The apple, attracted to the Earth by gravity, falls straight down. If the apple is thrown, it follows a parabolic path back to the surface, in accord with the observations of Galileo. If the apple is launched with sufficient acceleration, it will adopt an elliptical orbit, as observed by Kepler for the Moon and planets.

Newton’s investigations focused on finding a mathematical description of this force that would lead to the elliptical planetary orbits described by Kepler, as well as the law of falling bodies and the parabolic paths of cannonballs described by Galileo. Newton’s universal law of gravitation define the relationships among four measurable physical quantities: the mass of two objects, the distance between them, and the gravitational force thus generated:

F = G × [m1 × m2]/d2 where G is the gravitational constant. Between any two objects there exists an attractive force of gravity that is proportional to the product of their masses, divided by the distance between them squared. Gravity is an attractive force that exists between any two masses, anywhere in the universe.

Newton’s equation reveals that an equal gravitational force is experienced by any two objects: You and the Earth, for example, or the Earth and the Moon.

Newton’s equation for gravity has intuitive power. Gravity, in some deep and as yet mysterious way, is an attribute of mass. As the distance between two objects increases, the gravitational force between them drops off as one over the square of the distance􀁿an “inverse square” relationship that is common in many everyday situations. This behavior suggests that we can imagine a gravitational field of lines radiating out from every mass.

The numerical value of the gravitational constant, G, is the key to determining the Earth’s mass and, by extension, the mass of other heavenly objects. Henry Cavendish (1731–1810), a chemist and physicist at Oxford University, devised an ingenious torsion balance to measure G in 1798. He suspended a dumbbell with lead spheres from a wire such that the two suspended spheres were in proximity to two larger, boxed lead spheres. The slight force of gravity between the two pairs of spheres caused a measurable torsional force on the wire. In 1998, an international group of scientists met to observe the bicentennial of Cavendish’s discovery and to review new experiments devised to determine the value of G, now said to be 6.67259 x 10-11 N m2/kg2

Newton’s law of gravitation can be used to calculate many useful things. First, it is important to distinguish between weight and mass, two terms that are often interchanged. Weight is the gravitational force exerted by an object. Weight varies from place to place, depending on the strength of the gravitational field. Mass is the amount of stuff (measured in kilograms) of which an object is made; mass is invariant from place to place. Objects weigh less on the Moon because the mass and the radius for the Moon are different than for Earth.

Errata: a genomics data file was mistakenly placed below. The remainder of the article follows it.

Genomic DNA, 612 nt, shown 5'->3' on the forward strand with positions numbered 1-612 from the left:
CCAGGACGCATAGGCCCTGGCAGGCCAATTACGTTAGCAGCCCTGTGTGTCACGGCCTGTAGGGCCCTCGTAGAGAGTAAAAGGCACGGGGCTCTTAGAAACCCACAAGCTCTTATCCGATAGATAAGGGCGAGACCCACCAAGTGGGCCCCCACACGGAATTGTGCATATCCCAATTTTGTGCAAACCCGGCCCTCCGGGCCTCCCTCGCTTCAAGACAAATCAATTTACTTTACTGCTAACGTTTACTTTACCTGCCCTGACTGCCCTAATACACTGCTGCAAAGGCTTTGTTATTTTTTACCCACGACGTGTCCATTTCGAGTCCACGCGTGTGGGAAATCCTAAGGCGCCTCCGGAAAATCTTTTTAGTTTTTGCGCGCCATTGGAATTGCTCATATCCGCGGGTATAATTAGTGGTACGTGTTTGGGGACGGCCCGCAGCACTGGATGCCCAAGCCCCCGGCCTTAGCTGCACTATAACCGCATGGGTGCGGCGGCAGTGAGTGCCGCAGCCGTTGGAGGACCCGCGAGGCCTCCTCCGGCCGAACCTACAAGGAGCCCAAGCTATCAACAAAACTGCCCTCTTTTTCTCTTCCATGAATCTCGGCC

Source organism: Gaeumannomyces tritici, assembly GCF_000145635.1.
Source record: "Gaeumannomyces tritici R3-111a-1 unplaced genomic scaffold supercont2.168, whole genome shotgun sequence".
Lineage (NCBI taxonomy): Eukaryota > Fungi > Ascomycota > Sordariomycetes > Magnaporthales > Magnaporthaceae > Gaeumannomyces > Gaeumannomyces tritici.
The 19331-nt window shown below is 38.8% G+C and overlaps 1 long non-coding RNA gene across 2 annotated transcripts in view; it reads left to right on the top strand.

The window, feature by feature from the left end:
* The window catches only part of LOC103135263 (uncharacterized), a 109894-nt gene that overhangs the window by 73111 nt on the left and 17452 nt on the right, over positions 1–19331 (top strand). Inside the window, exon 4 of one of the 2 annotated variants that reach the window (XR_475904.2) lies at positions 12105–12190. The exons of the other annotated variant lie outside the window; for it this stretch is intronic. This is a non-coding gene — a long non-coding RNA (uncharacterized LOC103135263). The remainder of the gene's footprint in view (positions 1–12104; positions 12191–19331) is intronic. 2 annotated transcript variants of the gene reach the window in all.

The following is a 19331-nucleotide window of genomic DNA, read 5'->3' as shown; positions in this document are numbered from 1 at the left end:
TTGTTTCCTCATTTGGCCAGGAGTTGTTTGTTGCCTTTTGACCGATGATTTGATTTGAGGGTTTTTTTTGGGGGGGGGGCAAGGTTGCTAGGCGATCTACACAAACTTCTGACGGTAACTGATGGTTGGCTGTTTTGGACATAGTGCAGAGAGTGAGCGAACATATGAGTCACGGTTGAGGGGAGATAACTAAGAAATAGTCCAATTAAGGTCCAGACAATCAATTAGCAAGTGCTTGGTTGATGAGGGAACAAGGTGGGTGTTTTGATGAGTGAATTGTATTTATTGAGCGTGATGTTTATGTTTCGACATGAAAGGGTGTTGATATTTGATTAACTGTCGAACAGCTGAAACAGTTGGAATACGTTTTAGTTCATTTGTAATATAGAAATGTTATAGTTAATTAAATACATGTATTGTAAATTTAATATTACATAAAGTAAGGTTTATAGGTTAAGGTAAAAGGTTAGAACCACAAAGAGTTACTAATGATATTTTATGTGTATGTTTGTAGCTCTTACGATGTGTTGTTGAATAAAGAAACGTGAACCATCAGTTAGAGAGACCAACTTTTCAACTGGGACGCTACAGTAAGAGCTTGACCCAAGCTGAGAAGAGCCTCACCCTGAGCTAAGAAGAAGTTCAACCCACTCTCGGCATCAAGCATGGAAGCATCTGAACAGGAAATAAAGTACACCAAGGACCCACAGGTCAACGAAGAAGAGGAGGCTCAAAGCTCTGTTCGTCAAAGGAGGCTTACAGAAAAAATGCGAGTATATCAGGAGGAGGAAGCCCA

Newton’s universal laws of motion and gravity revealed a deep, pervasive order to the natural world. One set of laws applies both at the Earth’s surface and in the heavens, and these laws provide a framework by which many other phenomena can be studied. Perhaps Newton’s greatest legacy is a view of the universe as a place of deep mathematical order, a clockwork universe, whose mechanisms can be deduced through observation and analysis. This optimistic view was adopted in other human pursuits, including economics and politics during the Enlightenment a century later. Some followers of Newton, notably the French mathematician Pierre Simon Laplace (1749– 1827), even speculated that, since the laws of motion are exact and each particle in the universe has a measurable position and velocity, the future is preordained. Some scholars even called into question the nature of free will. As we will discuss later, this predictable universe of Newtonian mechanics would be challenged by an even deeper understanding of science in later centuries. However, the legacy and influence of Newton remains large to this day, as the first man to mathematically prove the deeply logical and universal nature of reality, a reality that human mind could understand. No longer was needed a divine force to explain the universe, as Laplace famously answered Napoleon when asked about God “I don’t need that hypothesis”. The epitaph on Newton’s tombstone written by poet Alexander Pope sums it well on the influence of Newton on human’s understanding of nature: “Nature and Nature’s laws lay hid in night: God said, Let Newton be! and all was light”